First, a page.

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Guyanese Online Newsletter- June 2012

Guyanese Online Newsletter: June 2012

Download:    #27 – Guyanese Online Newsletter – June 2012

This monthly newsletter is published on the last day of every month, with news and events for that month.  About 70% of our readers live in the USA, Canada, and the UK, and 30-day Blog statistics show that the blog 41,023 hits, from over 140 countries.  Guyanese Associations can advertise FREE in this newsletter and blog, so send in your information early. Companies can advertise at very low rates.  Please write me at cybryan@gmail.com with your requests..

This 27th issue has 28 pages.  Here are the major news categories:  Guyanese Associations News, Guyana’s Parliament and Governance; Project Updates and Foreign Aid; Agriculture, Forestry and Mining;  Business; Education ; Medical News; Tourism; Arts and Cultural News; Caribbean and Regional News; Top 20 Blog Entries and a list of all of the Blog entries for June 2012.

Your comments are welcome. Please put them on the Blog or e-mail me.

Georgetown Guyana: Historic Thomaslands

Georgetown Guyana: Historic Thomaslands

Thomas Lands, which run for over half a mile westwards between Vlissengen Road and Camp Road being bounded to the south by the Cummingsburg Canal and North by the Atlantic. Their extent is 450 acres and formed part of Plantation Thomas, which belonged to the Quinten Hogg family, one of the wealthiest and most distinguished of our plantation owners.

In 1863, the Hoggs donated this area to the Georgetown Town Council on the condition that it was to be used for educational and recreational purposes. Continue reading

Georgetown Guyana: Historic Queenstown

Georgetown Guyana: Historic Queenstown

This ward of Georgetown was named after Queen Victoria and was  purchased by the Town Council from, Quintin Hogg, a planter,   in 1887  to protect the city from unsanitary pig pens and prevent the erection of poorly constructed buildings by its proprietor.  In the jubilee year of Queen Victoria,  it was proposed by the Town  Council that the streets be named after the Queens children.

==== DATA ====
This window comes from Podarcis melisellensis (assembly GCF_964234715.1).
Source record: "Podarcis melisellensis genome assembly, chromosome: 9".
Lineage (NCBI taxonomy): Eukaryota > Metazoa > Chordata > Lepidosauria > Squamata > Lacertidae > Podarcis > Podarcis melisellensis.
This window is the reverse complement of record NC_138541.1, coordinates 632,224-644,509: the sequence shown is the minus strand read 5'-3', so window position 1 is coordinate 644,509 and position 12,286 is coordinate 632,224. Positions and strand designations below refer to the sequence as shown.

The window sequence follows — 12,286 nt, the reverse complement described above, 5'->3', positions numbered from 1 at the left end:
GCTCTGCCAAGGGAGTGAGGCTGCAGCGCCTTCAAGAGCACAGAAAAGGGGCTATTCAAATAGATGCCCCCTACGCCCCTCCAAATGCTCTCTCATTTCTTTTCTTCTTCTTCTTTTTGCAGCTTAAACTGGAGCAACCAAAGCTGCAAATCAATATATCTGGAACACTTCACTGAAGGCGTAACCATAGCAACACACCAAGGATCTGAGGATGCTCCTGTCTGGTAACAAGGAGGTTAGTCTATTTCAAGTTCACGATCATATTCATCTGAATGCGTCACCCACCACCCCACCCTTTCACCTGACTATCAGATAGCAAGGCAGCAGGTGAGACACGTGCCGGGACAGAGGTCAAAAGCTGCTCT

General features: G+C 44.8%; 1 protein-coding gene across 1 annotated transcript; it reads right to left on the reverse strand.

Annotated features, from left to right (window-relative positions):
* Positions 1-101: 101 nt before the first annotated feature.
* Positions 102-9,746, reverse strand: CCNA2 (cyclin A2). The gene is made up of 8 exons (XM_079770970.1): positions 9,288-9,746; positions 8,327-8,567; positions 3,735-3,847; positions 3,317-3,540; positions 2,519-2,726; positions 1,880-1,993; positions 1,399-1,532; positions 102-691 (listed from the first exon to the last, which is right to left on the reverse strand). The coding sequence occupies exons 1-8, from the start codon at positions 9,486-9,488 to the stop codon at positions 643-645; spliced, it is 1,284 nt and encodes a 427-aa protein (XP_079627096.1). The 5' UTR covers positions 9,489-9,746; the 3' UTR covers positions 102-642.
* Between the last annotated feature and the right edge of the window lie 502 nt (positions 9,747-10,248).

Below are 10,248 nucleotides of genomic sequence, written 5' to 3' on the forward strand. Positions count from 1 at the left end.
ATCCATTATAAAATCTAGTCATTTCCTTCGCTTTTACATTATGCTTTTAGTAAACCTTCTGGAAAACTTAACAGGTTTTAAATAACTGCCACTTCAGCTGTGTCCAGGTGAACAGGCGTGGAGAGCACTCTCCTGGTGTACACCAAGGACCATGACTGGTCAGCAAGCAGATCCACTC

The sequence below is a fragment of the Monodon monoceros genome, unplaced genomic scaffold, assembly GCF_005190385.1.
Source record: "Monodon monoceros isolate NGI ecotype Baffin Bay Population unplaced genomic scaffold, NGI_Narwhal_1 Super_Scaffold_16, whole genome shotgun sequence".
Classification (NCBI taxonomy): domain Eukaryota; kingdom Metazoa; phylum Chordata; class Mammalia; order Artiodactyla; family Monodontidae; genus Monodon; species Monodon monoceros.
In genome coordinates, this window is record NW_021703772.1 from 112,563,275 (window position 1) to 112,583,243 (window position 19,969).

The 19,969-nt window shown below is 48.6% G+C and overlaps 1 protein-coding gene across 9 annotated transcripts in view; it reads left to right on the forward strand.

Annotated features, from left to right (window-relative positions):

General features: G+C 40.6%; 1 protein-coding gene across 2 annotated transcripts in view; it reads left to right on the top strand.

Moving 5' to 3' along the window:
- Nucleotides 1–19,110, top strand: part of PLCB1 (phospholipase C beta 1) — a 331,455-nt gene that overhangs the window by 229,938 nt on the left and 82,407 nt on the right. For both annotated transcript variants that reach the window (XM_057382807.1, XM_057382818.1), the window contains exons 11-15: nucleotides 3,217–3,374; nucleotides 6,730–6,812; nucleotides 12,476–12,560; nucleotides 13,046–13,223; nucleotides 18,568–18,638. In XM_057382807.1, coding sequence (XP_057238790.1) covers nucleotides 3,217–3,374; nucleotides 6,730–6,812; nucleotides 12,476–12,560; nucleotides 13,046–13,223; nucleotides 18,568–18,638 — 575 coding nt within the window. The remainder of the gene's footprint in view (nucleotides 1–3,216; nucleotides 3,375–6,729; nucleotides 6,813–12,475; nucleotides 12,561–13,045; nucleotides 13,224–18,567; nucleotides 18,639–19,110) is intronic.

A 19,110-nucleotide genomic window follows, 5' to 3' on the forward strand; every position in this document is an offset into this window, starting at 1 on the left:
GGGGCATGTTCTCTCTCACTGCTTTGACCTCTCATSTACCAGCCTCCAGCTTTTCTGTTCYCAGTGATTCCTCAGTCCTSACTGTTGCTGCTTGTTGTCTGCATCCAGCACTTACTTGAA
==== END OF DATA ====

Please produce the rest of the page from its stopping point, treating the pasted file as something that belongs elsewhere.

However, this decision was not favourably received by the inhabitants of this ward of the city. Laluni and Anira Streets were named after tributaries of  the Lama a tributary of the Mahaica River. Peter Rose Street bears the name of a former  member of the Court of Policy.  Forshaw Street was named after  former Mayor  of the city Mr. George Anderson Forshaw.  Almond Street was named after an  almond tree and Crown Street was named in honour of of the crown.  [more]

Georgetown Guyana: Historic Bourda

Georgetown Guyana: Historic Bourda

This ward of the city derives its name from Joseph Bourda who purchased this area which later became his estate. In 1876, this ward was reorganized by  the Vlissingen Commissioners who were appointed by the government to analyze the claims made by many persons who claimed to be the heir of Joseph Bourda.

Like many parts of the city the streets of this ward reflect the rich history of  Guyana. Charlotte Street was named in honour of Queen Charlotte, the wife of King George III.  Alexander Street was named to commemorate the Czar of Russia Alexander I. Wellington Street was named after the Duke of Wellington. King Street was named in honour of King George lll .

Bourda Street was named after its founder Joseph Bourda. South Road was known as Love Lane,  It was a footpath that was named in accordance with its geographical position as the southernmost street in this ward. Oronoque Street and  derive their names from dams that were planted with Oronoque and Orange trees.    Continue reading

Georgetown Guyana: Historic Stabroek

Georgetown Guyana: Historic Stabroek

This ward of the city of Georgetown has an oblong form being one fourth of a mile broad and one mile long. It was established by the French in  1782 on the Company’s reserve and was named by the Dutch after Nicholas Gleevinck; Lord of Stabroek, the then President of the Dutch West India Company  in 1784.

Many of the streets were named after prominent members of society. Several of the short streets running north to south of Stabroek were known by numbers before they were named by the Mayor & Town Council in 1901.